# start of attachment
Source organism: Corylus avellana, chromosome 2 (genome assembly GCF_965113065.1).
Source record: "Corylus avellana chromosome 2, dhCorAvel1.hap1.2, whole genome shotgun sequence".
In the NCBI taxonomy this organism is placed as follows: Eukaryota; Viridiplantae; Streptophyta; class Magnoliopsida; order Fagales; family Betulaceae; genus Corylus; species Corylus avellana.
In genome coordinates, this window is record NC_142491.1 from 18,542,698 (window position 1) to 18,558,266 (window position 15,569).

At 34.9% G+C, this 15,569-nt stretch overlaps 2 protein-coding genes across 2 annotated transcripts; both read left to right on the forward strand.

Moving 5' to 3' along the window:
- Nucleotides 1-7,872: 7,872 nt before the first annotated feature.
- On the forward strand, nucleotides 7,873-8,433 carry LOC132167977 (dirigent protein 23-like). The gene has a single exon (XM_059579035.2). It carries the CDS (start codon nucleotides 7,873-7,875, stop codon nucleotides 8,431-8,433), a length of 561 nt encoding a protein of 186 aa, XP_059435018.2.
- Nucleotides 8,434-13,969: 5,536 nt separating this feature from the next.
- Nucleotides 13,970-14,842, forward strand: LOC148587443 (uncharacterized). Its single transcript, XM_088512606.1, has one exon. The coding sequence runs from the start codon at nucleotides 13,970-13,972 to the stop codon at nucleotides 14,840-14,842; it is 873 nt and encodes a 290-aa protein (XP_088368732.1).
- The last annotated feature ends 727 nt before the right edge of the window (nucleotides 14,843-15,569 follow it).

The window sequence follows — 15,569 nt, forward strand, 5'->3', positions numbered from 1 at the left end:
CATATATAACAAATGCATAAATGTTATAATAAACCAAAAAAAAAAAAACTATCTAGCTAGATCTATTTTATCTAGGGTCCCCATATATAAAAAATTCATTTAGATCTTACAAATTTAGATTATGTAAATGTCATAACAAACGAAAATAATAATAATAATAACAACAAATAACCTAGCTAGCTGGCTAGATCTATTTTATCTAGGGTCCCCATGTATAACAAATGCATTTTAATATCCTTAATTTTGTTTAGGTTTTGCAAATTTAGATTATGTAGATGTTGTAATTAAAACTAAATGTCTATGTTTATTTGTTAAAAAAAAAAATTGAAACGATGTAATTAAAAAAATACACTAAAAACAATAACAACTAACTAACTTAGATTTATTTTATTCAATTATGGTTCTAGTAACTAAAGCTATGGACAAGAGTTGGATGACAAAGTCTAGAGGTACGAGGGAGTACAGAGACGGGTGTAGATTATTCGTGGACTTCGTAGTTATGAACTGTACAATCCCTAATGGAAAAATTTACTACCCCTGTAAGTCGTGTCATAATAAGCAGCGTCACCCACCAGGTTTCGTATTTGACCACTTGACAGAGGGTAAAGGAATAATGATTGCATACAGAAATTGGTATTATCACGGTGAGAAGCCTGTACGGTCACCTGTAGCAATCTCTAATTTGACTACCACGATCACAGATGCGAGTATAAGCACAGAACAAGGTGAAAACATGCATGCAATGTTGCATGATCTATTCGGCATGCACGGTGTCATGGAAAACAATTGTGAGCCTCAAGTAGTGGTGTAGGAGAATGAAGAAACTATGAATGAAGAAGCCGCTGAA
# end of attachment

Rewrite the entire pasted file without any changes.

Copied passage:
Source organism: Corylus avellana, chromosome 2 (genome assembly GCF_965113065.1).
Source record: "Corylus avellana chromosome 2, dhCorAvel1.hap1.2, whole genome shotgun sequence".
In the NCBI taxonomy this organism is placed as follows: Eukaryota; Viridiplantae; Streptophyta; class Magnoliopsida; order Fagales; family Betulaceae; genus Corylus; species Corylus avellana.
In genome coordinates, this window is record NC_142491.1 from 18,542,698 (window position 1) to 18,558,266 (window position 15,569).

At 34.9% G+C, this 15,569-nt stretch overlaps 2 protein-coding genes across 2 annotated transcripts; both read left to right on the forward strand.

Moving 5' to 3' along the window:
- Nucleotides 1-7,872: 7,872 nt before the first annotated feature.
- On the forward strand, nucleotides 7,873-8,433 carry LOC132167977 (dirigent protein 23-like). The gene has a single exon (XM_059579035.2). It carries the CDS (start codon nucleotides 7,873-7,875, stop codon nucleotides 8,431-8,433), a length of 561 nt encoding a protein of 186 aa, XP_059435018.2.
- Nucleotides 8,434-13,969: 5,536 nt separating this feature from the next.
- Nucleotides 13,970-14,842, forward strand: LOC148587443 (uncharacterized). Its single transcript, XM_088512606.1, has one exon. The coding sequence runs from the start codon at nucleotides 13,970-13,972 to the stop codon at nucleotides 14,840-14,842; it is 873 nt and encodes a 290-aa protein (XP_088368732.1).
- The last annotated feature ends 727 nt before the right edge of the window (nucleotides 14,843-15,569 follow it).

The window sequence follows — 15,569 nt, forward strand, 5'->3', positions numbered from 1 at the left end:
CATATATAACAAATGCATAAATGTTATAATAAACCAAAAAAAAAAAAACTATCTAGCTAGATCTATTTTATCTAGGGTCCCCATATATAAAAAATTCATTTAGATCTTACAAATTTAGATTATGTAAATGTCATAACAAACGAAAATAATAATAATAATAACAACAAATAACCTAGCTAGCTGGCTAGATCTATTTTATCTAGGGTCCCCATGTATAACAAATGCATTTTAATATCCTTAATTTTGTTTAGGTTTTGCAAATTTAGATTATGTAGATGTTGTAATTAAAACTAAATGTCTATGTTTATTTGTTAAAAAAAAAAATTGAAACGATGTAATTAAAAAAATACACTAAAAACAATAACAACTAACTAACTTAGATTTATTTTATTCAATTATGGTTCTAGTAACTAAAGCTATGGACAAGAGTTGGATGACAAAGTCTAGAGGTACGAGGGAGTACAGAGACGGGTGTAGATTATTCGTGGACTTCGTAGTTATGAACTGTACAATCCCTAATGGAAAAATTTACTACCCCTGTAAGTCGTGTCATAATAAGCAGCGTCACCCACCAGGTTTCGTATTTGACCACTTGACAGAGGGTAAAGGAATAATGATTGCATACAGAAATTGGTATTATCACGGTGAGAAGCCTGTACGGTCACCTGTAGCAATCTCTAATTTGACTACCACGATCACAGATGCGAGTATAAGCACAGAACAAGGTGAAAACATGCATGCAATGTTGCATGATCTATTCGGCATGCACGGTGTCATGGAAAACAATTGTGAGCCTCAAGTAGTGGTGTAGGAGAATGAAGAAACTATGAATGAAGAAGCCGCTGAA